February 23rd, 2012
07:09 AM ET
As a sexuality counselor, a big part of my work is to facilitate a dialogue between couples who have often waited far too long to discuss a sex issue.
These couples have often allowed sex to become the elephant in the room. Maybe it started off with her faking it every once in awhile, but now it’s been years since she’s had an orgasm with her partner. Or maybe a couple has mismatched libidos, and one partner is humiliated at always being rejected, while the other feels terribly put upon.
Even if we’ve been married for years, the topic of sex still can make us blush. As a result, many people find themselves living in silent desperation - they may be lying next to someone in the same bed, but they feel like they’re a million miles apart.
February 17th, 2012
11:40 AM ET
A provocative movie premiered recently at the Sundance Film Festival that caught the attention of audiences and critics as well as sexuality professionals such as myself.
“The Surrogate” chronicles the true story of a relationship between a surrogate partner (played by Helen Hunt) and her client (John Hawkes), a poet who is stricken with polio and seeks to lose his virginity before he dies.
When we hear the term “surrogate,” most of us probably think of a surrogate mother, who carries and delivers a baby for another couple or person who cannot. Yet surrogate partners (sometimes called sexual surrogates) have been around for years, providing a potentially valuable, though oft-debated, service to clients who wish to increase their sexual, physical and emotional experiences.
January 26th, 2012
07:21 AM ET
If online dating hasn’t led you to your perfect match, perhaps the issue isn’t that you’re too choosy, but rather that there’s too much choice.
There’s no doubt that dating in the 21st century offers a lot of opportunities. Think about your parents’ generation: They grew up with no Internet, they likely stayed in the same town for most of their lives, and they automatically had more in common with the people in that town as a result. Today, women and men are increasingly marrying someone outside of their religion, their ethnicity and their geographic area.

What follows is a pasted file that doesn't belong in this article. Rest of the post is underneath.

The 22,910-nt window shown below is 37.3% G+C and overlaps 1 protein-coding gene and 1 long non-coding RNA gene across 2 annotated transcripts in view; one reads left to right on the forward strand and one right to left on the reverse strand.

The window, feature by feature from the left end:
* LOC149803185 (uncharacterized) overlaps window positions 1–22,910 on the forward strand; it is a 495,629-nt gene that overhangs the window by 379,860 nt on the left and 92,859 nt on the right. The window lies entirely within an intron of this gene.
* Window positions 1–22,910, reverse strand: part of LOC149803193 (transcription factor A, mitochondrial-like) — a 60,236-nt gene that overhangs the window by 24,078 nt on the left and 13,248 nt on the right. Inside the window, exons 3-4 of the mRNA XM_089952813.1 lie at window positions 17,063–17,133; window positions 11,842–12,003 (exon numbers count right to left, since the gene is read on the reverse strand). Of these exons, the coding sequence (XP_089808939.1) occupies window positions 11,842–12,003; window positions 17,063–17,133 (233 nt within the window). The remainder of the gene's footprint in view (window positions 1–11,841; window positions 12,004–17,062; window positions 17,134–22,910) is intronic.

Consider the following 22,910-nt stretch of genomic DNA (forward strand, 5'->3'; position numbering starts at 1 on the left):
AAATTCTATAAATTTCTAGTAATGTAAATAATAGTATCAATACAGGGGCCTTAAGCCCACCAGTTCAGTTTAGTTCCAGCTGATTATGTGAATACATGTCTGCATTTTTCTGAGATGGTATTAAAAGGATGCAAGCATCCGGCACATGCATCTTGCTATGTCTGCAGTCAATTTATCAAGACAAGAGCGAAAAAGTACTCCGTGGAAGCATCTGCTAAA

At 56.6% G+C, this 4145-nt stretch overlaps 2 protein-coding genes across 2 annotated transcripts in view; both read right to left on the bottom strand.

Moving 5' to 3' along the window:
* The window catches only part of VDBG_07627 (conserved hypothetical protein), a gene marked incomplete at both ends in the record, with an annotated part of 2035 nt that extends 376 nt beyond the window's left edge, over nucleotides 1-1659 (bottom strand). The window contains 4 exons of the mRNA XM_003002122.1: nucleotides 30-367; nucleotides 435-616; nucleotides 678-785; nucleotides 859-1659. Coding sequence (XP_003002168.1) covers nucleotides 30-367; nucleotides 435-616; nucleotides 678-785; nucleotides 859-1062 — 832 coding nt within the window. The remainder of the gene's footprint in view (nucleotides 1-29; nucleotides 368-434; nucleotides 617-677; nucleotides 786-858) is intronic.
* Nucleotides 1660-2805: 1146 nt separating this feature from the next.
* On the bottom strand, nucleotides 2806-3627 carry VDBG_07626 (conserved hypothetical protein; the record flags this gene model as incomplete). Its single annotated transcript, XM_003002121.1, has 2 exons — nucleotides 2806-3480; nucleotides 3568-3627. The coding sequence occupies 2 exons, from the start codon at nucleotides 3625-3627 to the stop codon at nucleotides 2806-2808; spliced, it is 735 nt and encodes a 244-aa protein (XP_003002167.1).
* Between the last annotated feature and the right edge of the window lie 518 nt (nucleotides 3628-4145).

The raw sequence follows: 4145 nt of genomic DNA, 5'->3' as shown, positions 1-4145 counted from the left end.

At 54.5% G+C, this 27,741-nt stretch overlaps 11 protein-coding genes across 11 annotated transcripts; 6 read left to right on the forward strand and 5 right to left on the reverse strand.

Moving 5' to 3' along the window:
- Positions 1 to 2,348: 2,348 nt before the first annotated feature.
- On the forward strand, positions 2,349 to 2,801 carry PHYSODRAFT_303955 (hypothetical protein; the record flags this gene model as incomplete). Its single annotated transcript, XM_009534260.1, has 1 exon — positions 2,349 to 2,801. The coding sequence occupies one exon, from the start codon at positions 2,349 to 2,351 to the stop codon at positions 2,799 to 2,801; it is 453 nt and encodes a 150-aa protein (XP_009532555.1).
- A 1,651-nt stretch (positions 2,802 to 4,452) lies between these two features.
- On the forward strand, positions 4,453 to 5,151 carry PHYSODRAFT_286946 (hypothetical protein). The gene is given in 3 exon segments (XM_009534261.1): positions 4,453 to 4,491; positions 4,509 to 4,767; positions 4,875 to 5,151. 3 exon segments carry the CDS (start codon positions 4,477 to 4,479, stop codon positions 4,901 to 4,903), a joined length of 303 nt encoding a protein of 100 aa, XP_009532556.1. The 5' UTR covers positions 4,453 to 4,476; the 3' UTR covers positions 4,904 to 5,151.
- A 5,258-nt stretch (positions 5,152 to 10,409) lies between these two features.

Never in history have we had so many potential partners to choose from - and never have we had so much difficulty choosing. In fact, several recent studies suggest that this explosion of options has made men and women feel more confused and uncertain about finding a partner than ever before.
January 19th, 2012
07:15 AM ET
“If I hadn’t gotten divorced, I never would have had the top five sexual experiences of my life,” gushed Tom, a friend of a friend at a recent holiday party.
What a turnaround! In 2010, at the same party, Tom* had been in the midst of splitting up with his wife of 12 years and I was offering him the names of marriage counselors. Now he was bankrupt and only saw his kids every other week, but he was exuberant about the change to his sex life.
“I’d given up on sex and fooled myself into thinking that I wasn’t even a particularly sexual person,” he explained. “I didn’t want to be the sort of guy who cheated, so I resigned myself to lackluster sex every other week... if I was lucky. We were so young and inexperienced when we got married. Now, for the first time in my life, I feel like I’m approaching sex as a confident adult.”
Does sex get better after divorce? Unfortunately, there haven’t been any formal studies that explore levels of post-divorce sexual satisfaction, but intrigued by Tom’s exuberance, I spoke with a handful of recently divorced friends, colleagues, and former patients. To my surprise, I found that many echo Tom’s enthusiasm.
January 11th, 2012
11:01 AM ET
Editor's note: CNN contributor Amanda Enayati ponders the theme of seeking serenity: the quest for well-being and life balance in stressful times.
Not that long ago I was crossing the street with my daughter when a speeding car almost plowed us down.
“Hey! This is a crosswalk!” I yelled through the passing car’s open window.
“I don’t care!” The driver shot back.
Mean people, like vermin, have been around forever. But for some reason - maybe it’s the economic trials of these past few years - there seem to be more of them than there used to be. And I’m not the only one who thinks so: A 2010 National Civility Survey found that two out of three Americans believe civility is a major issue, and three in four believe the negative tenor in our country has grown worse over the past few years.
October 20th, 2011
07:11 AM ET